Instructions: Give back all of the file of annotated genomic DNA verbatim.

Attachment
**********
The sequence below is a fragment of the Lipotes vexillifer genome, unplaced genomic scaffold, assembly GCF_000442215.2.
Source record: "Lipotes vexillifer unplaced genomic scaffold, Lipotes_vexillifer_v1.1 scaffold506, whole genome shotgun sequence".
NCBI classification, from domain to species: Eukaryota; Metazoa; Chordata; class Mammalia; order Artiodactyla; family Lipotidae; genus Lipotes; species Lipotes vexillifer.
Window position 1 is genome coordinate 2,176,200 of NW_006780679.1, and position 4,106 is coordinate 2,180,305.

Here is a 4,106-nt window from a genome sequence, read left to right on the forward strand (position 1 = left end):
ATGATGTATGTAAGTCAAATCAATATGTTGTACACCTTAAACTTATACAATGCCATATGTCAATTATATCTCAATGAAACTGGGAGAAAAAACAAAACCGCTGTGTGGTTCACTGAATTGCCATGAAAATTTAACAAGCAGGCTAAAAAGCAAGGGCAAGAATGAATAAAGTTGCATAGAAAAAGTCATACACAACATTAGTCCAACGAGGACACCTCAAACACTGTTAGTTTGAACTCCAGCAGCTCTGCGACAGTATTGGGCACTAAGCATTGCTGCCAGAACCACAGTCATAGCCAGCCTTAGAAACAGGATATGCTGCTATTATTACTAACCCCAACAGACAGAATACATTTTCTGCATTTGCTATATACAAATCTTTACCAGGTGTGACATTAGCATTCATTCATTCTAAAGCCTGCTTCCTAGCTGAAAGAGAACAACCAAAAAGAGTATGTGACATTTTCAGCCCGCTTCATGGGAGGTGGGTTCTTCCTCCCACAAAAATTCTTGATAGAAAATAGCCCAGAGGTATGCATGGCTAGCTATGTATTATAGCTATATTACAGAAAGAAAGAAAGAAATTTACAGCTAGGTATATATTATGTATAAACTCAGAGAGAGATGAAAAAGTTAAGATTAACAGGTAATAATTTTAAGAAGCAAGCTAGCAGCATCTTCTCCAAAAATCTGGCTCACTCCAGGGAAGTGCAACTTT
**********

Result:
The sequence below is a fragment of the Lipotes vexillifer genome, unplaced genomic scaffold, assembly GCF_000442215.2.
Source record: "Lipotes vexillifer unplaced genomic scaffold, Lipotes_vexillifer_v1.1 scaffold506, whole genome shotgun sequence".
NCBI classification, from domain to species: Eukaryota; Metazoa; Chordata; class Mammalia; order Artiodactyla; family Lipotidae; genus Lipotes; species Lipotes vexillifer.
Window position 1 is genome coordinate 2,176,200 of NW_006780679.1, and position 4,106 is coordinate 2,180,305.

Here is a 4,106-nt window from a genome sequence, read left to right on the forward strand (position 1 = left end):
ATGATGTATGTAAGTCAAATCAATATGTTGTACACCTTAAACTTATACAATGCCATATGTCAATTATATCTCAATGAAACTGGGAGAAAAAACAAAACCGCTGTGTGGTTCACTGAATTGCCATGAAAATTTAACAAGCAGGCTAAAAAGCAAGGGCAAGAATGAATAAAGTTGCATAGAAAAAGTCATACACAACATTAGTCCAACGAGGACACCTCAAACACTGTTAGTTTGAACTCCAGCAGCTCTGCGACAGTATTGGGCACTAAGCATTGCTGCCAGAACCACAGTCATAGCCAGCCTTAGAAACAGGATATGCTGCTATTATTACTAACCCCAACAGACAGAATACATTTTCTGCATTTGCTATATACAAATCTTTACCAGGTGTGACATTAGCATTCATTCATTCTAAAGCCTGCTTCCTAGCTGAAAGAGAACAACCAAAAAGAGTATGTGACATTTTCAGCCCGCTTCATGGGAGGTGGGTTCTTCCTCCCACAAAAATTCTTGATAGAAAATAGCCCAGAGGTATGCATGGCTAGCTATGTATTATAGCTATATTACAGAAAGAAAGAAAGAAATTTACAGCTAGGTATATATTATGTATAAACTCAGAGAGAGATGAAAAAGTTAAGATTAACAGGTAATAATTTTAAGAAGCAAGCTAGCAGCATCTTCTCCAAAAATCTGGCTCACTCCAGGGAAGTGCAACTTT